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Kathleen Mazzocco 25 January 2008

Kathleen Mazzocco

Independent public relations consultant

Here are the consistent threads of my life: a wanderlust begat of a bi-cultural childhood spent in Italy, Brazil and the Ivory Coast; a fascination with cultures and micro-cultures; an inclination towards the arts as guideposts to where we are and where we are going; a need to tell stories; and an inquisitiveness on root causes and end results.  My favorite historical period is the Enlightenment (which includes the U.S. revolution) and its concept of progress.  My professional career reflects these myriad interests: I’ve worked for a Broadway producer, a ballet company, an international foreign aid advocacy group, an international conservation organization, and, since 1995 mostly in high tech PR agencies where my clients have been Microsoft, SAP, Siebel Systems, Pandora.com and The Strategic News Service to mention a few.  More recently, as an independent consultant I’ve helped launch tech start ups, raise visibility for the flagship higher arts education institution in Oregon, and create a set of communications platforms for a strategic design consultancy, among other projects. I’ve learned so much from my clients; it’s one of the rewards that give meaning to the work.  What I like best about being around technologists and designers is their optimism — a sense that there are solutions to any problem and that progress is possible.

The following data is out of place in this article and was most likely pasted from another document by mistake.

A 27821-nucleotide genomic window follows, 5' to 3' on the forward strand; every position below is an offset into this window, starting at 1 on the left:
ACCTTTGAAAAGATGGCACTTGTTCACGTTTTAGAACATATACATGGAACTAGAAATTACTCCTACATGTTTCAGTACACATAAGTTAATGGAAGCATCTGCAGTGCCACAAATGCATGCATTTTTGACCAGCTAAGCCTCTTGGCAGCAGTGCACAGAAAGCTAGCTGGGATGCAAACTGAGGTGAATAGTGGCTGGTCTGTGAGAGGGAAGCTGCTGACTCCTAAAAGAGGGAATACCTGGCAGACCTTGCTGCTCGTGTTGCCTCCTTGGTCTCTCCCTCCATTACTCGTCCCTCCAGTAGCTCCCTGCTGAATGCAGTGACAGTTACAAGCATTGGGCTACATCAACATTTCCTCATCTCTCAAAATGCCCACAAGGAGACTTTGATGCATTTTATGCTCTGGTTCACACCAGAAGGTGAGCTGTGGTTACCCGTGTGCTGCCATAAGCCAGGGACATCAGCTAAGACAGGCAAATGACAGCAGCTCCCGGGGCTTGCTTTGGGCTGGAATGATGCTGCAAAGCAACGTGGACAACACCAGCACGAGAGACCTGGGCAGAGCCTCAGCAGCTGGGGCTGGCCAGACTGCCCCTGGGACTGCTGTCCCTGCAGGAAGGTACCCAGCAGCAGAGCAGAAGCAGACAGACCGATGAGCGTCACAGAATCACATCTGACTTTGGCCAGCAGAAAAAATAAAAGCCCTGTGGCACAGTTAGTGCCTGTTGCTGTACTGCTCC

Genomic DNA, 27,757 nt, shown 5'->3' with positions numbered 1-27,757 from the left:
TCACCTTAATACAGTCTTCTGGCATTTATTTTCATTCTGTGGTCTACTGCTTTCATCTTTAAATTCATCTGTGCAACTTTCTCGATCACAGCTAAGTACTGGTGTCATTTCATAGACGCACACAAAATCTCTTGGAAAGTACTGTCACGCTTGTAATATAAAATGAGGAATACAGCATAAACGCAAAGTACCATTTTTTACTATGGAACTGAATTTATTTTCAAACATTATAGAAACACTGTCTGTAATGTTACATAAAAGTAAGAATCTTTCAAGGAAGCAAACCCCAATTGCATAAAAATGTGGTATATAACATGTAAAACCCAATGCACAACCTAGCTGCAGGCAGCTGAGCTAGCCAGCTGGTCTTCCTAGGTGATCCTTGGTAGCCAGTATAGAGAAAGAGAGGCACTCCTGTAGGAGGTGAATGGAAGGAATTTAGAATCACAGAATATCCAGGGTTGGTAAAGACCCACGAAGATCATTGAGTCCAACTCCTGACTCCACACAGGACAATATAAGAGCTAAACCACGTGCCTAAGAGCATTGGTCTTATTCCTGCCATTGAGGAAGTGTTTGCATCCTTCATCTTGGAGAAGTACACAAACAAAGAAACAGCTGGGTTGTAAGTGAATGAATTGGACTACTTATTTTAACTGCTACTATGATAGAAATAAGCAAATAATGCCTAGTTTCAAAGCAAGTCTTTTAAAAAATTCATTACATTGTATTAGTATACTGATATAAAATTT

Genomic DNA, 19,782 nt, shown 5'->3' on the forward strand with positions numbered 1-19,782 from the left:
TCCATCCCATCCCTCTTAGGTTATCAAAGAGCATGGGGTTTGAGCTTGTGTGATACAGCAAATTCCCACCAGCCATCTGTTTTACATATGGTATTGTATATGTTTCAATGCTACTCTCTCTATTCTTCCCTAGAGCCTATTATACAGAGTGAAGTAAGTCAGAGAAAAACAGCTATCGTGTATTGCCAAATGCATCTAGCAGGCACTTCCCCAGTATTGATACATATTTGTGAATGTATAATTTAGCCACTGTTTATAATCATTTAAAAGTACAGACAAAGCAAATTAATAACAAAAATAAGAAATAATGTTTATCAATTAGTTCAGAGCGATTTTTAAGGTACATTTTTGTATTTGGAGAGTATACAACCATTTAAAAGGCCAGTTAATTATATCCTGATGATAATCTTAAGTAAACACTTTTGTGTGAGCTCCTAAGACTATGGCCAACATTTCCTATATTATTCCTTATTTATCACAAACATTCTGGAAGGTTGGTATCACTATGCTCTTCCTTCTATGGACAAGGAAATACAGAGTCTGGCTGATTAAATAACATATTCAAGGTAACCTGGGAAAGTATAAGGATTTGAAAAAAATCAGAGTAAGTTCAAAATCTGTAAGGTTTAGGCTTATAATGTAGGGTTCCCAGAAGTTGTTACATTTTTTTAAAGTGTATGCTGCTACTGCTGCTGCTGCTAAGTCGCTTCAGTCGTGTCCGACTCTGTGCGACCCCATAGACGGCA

What are you up to?

Well, with the world of PR, journalism and communications changing so much, I’m enthralled by the process and being a part of it. Even for those of us who monitor these changes every day, predictions on how it will all end up are impossible to make. But change it will and it’s a fascinating time to be in communications.  It is what makes this current electoral cycle so interesting to follow, as one example.  My clients ask a lot of questions about social media and it is always exciting to see that “aha!” moment occur when they realize the power of it.   I put in several hours a day on each of my three current clients, an architectural firm, a strategic design consultancy and an arts organization.  All three are inspiring creative organizations on the brink of iconic status, IMHO. Luckily, I don’t have do much business travel; the business flights to Europe, San Francisco, Seattle and New York ended when I became independent and sought out Portland-based work. I was just on a flight to L.A. and was reminded again why not having to travel is the new luxury.